Swarming colonies of the Sorangineae on agar plates show a compact bulging rim and in the inner swarm deep tracks and grooves (cf. Plate II, 31). On the other hand, swarms of Cystobacterineae are flat and thin layered. Often they may be picked up with a needle from the agar surface like wall paper. The rim of their swarm shows toung- and finger-like peninsulae of cells. Tracks left behind by ‘pioneer’ cells serve as preferred gliding ways for other cells of the same species.

The structure of swarms is used as a generic property during determination of isolated myxobacteria (cf. Section 3.4.3).

Another phenomenon of cooperative motility are pulsating wave tracks that produce rippling patterns [71]. These are accumulations of oriented cells that move forward synchronously and pulsating with a maximum velocity of 2 μm/min. This behavior may be induced by the addition of peptidoglycan or its subunits [72]; about tactical behavior, signals and their transduction – also during cooperative morphogenesis – cf. Dworkin [21].

2.6Formation of fruiting bodies and myxospores

The capability to form fruiting bodies is the most conspicuous and most interesting property of the myxobacteria. In their simplest appearance, e.g. in Myxococcus, the fruiting bodies are globular and of soft mucous consistency (cf. Plate I, 1–4). Other genera (Corallococcus, Archangium) form rather bizarre shapes of hardened slime (Plate I, 5, 6, 8). Most species enclose the myxospores in sporangioles that are surrounded by a defined wall.

Sporangioles may occur singly or in groups. They are either embedded in the substrate (Angiococcus, Polyangium, Cystobacter, Sorangium; Plate I, 7, 10, 16; Plate II, 17–19, 25, 29) or they sit on hardened slime stems as one (Melittangium, Stigmatella; Plate II, 23, 24, 26) or more sporangioles (Stigmatella, Chondromyces; Plate II, 27, 28). The color of fruiting bodies may be white, brown or bright yellow, orange, red or lilac. Their size varies between 10 and 100 μm.

Shape and size, color and arrangement of sporangioles and fruiting bodies are used as traits for specific determination (cf. Section 3.4.3).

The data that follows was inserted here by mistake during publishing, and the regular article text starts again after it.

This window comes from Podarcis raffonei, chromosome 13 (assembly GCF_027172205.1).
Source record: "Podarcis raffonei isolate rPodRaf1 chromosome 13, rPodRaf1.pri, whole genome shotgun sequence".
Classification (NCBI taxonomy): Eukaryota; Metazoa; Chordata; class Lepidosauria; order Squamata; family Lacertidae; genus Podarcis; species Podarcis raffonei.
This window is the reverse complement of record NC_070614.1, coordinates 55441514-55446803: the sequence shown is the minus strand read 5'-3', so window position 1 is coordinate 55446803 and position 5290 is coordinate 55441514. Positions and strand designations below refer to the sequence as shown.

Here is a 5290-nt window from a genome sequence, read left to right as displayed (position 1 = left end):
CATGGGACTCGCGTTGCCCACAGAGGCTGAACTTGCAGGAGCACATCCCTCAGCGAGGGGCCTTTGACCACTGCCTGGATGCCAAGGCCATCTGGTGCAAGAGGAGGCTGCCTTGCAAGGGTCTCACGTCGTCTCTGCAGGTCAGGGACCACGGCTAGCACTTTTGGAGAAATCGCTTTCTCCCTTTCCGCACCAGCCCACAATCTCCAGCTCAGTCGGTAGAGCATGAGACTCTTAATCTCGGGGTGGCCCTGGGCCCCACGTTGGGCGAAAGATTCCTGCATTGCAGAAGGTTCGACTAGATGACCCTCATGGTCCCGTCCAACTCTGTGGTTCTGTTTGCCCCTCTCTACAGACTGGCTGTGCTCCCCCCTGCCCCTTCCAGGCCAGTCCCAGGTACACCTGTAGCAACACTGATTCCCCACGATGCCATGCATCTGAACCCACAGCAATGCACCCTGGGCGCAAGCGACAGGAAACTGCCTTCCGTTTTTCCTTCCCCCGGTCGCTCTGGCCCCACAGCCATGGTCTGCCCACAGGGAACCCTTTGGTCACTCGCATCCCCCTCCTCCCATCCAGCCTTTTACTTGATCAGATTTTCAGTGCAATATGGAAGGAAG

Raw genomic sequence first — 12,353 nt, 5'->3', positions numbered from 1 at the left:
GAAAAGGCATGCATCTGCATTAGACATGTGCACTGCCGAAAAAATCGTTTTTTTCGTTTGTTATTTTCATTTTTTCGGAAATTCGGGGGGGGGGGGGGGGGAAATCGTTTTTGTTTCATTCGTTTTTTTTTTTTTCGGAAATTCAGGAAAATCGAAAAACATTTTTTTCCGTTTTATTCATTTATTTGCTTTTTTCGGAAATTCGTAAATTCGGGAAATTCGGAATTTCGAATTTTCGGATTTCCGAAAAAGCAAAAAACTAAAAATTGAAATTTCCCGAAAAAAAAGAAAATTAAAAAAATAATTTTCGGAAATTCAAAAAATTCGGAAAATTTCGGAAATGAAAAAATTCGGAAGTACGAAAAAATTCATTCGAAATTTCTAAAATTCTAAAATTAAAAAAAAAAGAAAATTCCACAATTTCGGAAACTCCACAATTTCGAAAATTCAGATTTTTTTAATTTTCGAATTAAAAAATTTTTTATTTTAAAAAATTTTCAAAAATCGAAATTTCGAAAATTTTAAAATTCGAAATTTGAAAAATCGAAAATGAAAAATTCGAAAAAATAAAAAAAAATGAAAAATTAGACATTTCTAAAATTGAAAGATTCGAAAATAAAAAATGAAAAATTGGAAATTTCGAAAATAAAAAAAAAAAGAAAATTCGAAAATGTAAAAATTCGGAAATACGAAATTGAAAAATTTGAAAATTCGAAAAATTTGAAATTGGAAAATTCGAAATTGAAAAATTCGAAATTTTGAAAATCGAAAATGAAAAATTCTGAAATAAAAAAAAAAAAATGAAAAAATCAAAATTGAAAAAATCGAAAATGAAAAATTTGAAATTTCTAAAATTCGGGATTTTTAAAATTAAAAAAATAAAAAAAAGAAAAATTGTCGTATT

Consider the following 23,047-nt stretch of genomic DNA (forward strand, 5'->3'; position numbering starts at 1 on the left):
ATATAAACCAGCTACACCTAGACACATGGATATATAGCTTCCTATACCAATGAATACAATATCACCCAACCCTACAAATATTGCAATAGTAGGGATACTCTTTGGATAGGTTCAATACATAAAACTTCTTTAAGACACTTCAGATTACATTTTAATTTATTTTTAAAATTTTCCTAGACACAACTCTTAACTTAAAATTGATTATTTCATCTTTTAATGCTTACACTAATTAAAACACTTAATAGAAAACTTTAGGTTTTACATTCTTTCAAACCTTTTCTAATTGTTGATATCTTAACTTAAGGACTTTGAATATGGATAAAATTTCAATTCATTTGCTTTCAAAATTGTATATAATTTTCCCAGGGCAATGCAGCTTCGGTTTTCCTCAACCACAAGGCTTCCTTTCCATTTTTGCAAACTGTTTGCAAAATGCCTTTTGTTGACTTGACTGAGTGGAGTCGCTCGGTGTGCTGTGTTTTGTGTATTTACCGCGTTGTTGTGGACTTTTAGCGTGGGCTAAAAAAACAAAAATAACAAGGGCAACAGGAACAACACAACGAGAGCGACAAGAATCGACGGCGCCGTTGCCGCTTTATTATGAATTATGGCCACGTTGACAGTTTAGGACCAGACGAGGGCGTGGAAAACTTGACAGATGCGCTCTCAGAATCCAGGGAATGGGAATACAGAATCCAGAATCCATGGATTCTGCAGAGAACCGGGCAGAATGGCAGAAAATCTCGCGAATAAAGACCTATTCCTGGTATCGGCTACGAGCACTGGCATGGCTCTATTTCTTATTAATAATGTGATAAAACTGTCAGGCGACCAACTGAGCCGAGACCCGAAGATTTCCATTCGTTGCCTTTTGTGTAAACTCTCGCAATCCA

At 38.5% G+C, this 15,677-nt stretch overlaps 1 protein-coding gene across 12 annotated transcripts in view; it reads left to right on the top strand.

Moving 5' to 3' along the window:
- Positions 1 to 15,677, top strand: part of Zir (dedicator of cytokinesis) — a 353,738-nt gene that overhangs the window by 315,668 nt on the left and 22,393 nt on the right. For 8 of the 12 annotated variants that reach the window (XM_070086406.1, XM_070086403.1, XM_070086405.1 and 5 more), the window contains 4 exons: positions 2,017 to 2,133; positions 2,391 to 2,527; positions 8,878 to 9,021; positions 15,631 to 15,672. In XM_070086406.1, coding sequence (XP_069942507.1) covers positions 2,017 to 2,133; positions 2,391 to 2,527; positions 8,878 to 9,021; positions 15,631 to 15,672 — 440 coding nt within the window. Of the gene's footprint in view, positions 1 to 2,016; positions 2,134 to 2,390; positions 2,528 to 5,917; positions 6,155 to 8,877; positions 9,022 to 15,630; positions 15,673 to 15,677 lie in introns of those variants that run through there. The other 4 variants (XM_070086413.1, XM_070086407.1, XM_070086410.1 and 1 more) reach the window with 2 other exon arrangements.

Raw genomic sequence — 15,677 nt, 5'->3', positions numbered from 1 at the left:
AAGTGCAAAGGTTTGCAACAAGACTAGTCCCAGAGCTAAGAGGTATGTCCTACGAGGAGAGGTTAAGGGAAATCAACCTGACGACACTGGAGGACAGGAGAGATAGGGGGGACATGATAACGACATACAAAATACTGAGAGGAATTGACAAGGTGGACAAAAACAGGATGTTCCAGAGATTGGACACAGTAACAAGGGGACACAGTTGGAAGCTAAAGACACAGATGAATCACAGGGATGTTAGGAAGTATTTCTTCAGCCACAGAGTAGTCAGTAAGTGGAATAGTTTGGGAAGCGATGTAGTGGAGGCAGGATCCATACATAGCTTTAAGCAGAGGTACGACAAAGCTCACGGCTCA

The formation of fruiting bodies is induced by nutritional deficiency and is controlled by nutrient concentrations, pH, cations and temperature [21]. It is a cooperative morphogenesis by the vegetative swarming cells. The process is a sequence of the following steps: (1) A large number (105–107) of swarming cells loose their physical individuality during morphogenesis. (2) Vegetative growth of the rods ceases. (3) In certain positions of the swarm the cells assemble to form aggregates. (4) Molecules formed on the cell surface cause that cells stick together. (5) The consequence is an unstructured agglutination of masses of cells that autolyse to about 65–90%. (6) The formation of special structural elements (stem, base plate, sporangiole wall) starts. (7) The characteristic (specific) shape of the fruiting body is formed. (8) During the maturation phase the vegetative rod cells are transformed into myxospores by cellular morphogenesis [26,21,73] (cf. Fig. 3, (5), Fig. 4).

Figure 4.

Cellular morphogenesis of myxobacteria, shown by the example of Sg. aurantiaca[76].

The complete process of fruiting body formation takes 12–14 h under optimal conditions. Little detail is known so far about the regulatory processes involved.

Sg. aurantiaca is considered as a model for photomorphogenesis in fruiting body forming myxobacteria: The structure of the fruiting bodies and the light dependent developmental cycle have been studied most intensively. Besides environmental factors extracellular signal molecules, pheromones, determine the developmental cycle. These are low molecular weight lipophilic compounds that are excreted by Sg. aurantiaca upon nutrient deficiency. Their formation is considerably enhanced by light. The pheromone possesses fruiting body inducing activities. Its molecular structure has been determined as 8-hydroxy-2,5,8-trimethyl-4-nonanone [74].

The formation of myxospores occurs inside the maturing sporangioles and fruiting bodies (Figs. 3 and 4). The vegetative rod cells undergo a cellular morphogenesis (Fig. 4) by becoming shorter and rounder. The whole vegetative cell turns into a myxospore. The change in shape is conspicuous: Myxospores are much shorter and thicker than vegetative cells, they appear rounded, strongly light-refringent and surrounded by a thin capsule. As survival cells myxospores differ from eubacterial endospores (e.g. in the genus Bacillus) by structure, physiological properties and way of formation [35].